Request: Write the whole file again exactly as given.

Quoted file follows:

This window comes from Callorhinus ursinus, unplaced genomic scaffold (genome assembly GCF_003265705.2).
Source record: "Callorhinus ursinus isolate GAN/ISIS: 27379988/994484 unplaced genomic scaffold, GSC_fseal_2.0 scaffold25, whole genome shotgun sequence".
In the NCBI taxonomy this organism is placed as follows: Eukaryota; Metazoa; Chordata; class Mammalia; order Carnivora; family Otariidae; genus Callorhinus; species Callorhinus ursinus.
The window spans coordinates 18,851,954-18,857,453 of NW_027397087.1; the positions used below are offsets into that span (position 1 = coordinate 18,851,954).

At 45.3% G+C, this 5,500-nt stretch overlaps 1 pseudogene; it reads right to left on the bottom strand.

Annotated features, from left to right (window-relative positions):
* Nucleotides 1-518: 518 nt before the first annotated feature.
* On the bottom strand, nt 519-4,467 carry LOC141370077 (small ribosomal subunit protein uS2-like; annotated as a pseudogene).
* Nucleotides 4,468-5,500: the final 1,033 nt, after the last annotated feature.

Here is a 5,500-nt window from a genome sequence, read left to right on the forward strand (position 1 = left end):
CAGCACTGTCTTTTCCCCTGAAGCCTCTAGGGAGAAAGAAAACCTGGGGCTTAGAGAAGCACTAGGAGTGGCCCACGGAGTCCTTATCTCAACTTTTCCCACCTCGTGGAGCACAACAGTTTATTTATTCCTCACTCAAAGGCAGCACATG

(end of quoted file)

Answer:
This window comes from Callorhinus ursinus, unplaced genomic scaffold (genome assembly GCF_003265705.2).
Source record: "Callorhinus ursinus isolate GAN/ISIS: 27379988/994484 unplaced genomic scaffold, GSC_fseal_2.0 scaffold25, whole genome shotgun sequence".
In the NCBI taxonomy this organism is placed as follows: Eukaryota; Metazoa; Chordata; class Mammalia; order Carnivora; family Otariidae; genus Callorhinus; species Callorhinus ursinus.
The window spans coordinates 18,851,954-18,857,453 of NW_027397087.1; the positions used below are offsets into that span (position 1 = coordinate 18,851,954).

At 45.3% G+C, this 5,500-nt stretch overlaps 1 pseudogene; it reads right to left on the bottom strand.

Annotated features, from left to right (window-relative positions):
* Nucleotides 1-518: 518 nt before the first annotated feature.
* On the bottom strand, nt 519-4,467 carry LOC141370077 (small ribosomal subunit protein uS2-like; annotated as a pseudogene).
* Nucleotides 4,468-5,500: the final 1,033 nt, after the last annotated feature.

Here is a 5,500-nt window from a genome sequence, read left to right on the forward strand (position 1 = left end):
CAGCACTGTCTTTTCCCCTGAAGCCTCTAGGGAGAAAGAAAACCTGGGGCTTAGAGAAGCACTAGGAGTGGCCCACGGAGTCCTTATCTCAACTTTTCCCACCTCGTGGAGCACAACAGTTTATTTATTCCTCACTCAAAGGCAGCACATG